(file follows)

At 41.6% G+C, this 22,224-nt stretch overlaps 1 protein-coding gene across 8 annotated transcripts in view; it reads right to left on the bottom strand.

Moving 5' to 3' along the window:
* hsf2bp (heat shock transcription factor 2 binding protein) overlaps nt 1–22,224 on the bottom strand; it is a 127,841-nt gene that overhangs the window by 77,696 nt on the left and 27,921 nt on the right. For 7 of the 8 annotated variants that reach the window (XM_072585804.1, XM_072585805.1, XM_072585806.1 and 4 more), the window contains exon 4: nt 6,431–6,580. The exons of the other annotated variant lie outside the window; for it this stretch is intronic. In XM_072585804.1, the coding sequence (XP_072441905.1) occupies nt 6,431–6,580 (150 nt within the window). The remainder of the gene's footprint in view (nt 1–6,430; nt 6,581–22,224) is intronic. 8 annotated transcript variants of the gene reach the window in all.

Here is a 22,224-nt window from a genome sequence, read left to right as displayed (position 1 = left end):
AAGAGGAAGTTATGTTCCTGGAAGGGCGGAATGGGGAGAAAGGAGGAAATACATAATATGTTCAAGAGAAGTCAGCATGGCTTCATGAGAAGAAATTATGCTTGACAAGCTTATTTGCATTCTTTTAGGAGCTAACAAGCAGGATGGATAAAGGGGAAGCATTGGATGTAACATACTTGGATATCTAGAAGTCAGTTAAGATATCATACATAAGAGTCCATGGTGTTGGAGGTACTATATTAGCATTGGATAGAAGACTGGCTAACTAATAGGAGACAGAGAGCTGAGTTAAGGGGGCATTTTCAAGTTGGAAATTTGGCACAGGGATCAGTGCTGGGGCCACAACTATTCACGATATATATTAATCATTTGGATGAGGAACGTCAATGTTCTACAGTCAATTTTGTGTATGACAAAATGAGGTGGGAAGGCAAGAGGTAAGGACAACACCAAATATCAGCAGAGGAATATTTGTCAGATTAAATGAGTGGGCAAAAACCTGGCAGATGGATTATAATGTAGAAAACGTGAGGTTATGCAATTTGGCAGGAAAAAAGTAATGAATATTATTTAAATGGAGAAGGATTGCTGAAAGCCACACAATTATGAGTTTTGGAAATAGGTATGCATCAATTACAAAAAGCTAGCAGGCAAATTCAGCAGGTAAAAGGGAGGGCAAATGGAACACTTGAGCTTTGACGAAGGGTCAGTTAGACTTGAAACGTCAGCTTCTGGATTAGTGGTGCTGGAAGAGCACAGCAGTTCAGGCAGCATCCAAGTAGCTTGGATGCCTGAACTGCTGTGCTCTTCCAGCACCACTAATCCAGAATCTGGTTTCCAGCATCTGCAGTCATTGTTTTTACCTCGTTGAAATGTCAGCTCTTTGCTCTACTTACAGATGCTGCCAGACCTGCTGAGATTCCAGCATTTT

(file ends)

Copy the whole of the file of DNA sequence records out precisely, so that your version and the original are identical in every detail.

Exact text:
At 41.6% G+C, this 22,224-nt stretch overlaps 1 protein-coding gene across 8 annotated transcripts in view; it reads right to left on the bottom strand.

Moving 5' to 3' along the window:
* hsf2bp (heat shock transcription factor 2 binding protein) overlaps nt 1–22,224 on the bottom strand; it is a 127,841-nt gene that overhangs the window by 77,696 nt on the left and 27,921 nt on the right. For 7 of the 8 annotated variants that reach the window (XM_072585804.1, XM_072585805.1, XM_072585806.1 and 4 more), the window contains exon 4: nt 6,431–6,580. The exons of the other annotated variant lie outside the window; for it this stretch is intronic. In XM_072585804.1, the coding sequence (XP_072441905.1) occupies nt 6,431–6,580 (150 nt within the window). The remainder of the gene's footprint in view (nt 1–6,430; nt 6,581–22,224) is intronic. 8 annotated transcript variants of the gene reach the window in all.

Here is a 22,224-nt window from a genome sequence, read left to right as displayed (position 1 = left end):
AAGAGGAAGTTATGTTCCTGGAAGGGCGGAATGGGGAGAAAGGAGGAAATACATAATATGTTCAAGAGAAGTCAGCATGGCTTCATGAGAAGAAATTATGCTTGACAAGCTTATTTGCATTCTTTTAGGAGCTAACAAGCAGGATGGATAAAGGGGAAGCATTGGATGTAACATACTTGGATATCTAGAAGTCAGTTAAGATATCATACATAAGAGTCCATGGTGTTGGAGGTACTATATTAGCATTGGATAGAAGACTGGCTAACTAATAGGAGACAGAGAGCTGAGTTAAGGGGGCATTTTCAAGTTGGAAATTTGGCACAGGGATCAGTGCTGGGGCCACAACTATTCACGATATATATTAATCATTTGGATGAGGAACGTCAATGTTCTACAGTCAATTTTGTGTATGACAAAATGAGGTGGGAAGGCAAGAGGTAAGGACAACACCAAATATCAGCAGAGGAATATTTGTCAGATTAAATGAGTGGGCAAAAACCTGGCAGATGGATTATAATGTAGAAAACGTGAGGTTATGCAATTTGGCAGGAAAAAAGTAATGAATATTATTTAAATGGAGAAGGATTGCTGAAAGCCACACAATTATGAGTTTTGGAAATAGGTATGCATCAATTACAAAAAGCTAGCAGGCAAATTCAGCAGGTAAAAGGGAGGGCAAATGGAACACTTGAGCTTTGACGAAGGGTCAGTTAGACTTGAAACGTCAGCTTCTGGATTAGTGGTGCTGGAAGAGCACAGCAGTTCAGGCAGCATCCAAGTAGCTTGGATGCCTGAACTGCTGTGCTCTTCCAGCACCACTAATCCAGAATCTGGTTTCCAGCATCTGCAGTCATTGTTTTTACCTCGTTGAAATGTCAGCTCTTTGCTCTACTTACAGATGCTGCCAGACCTGCTGAGATTCCAGCATTTT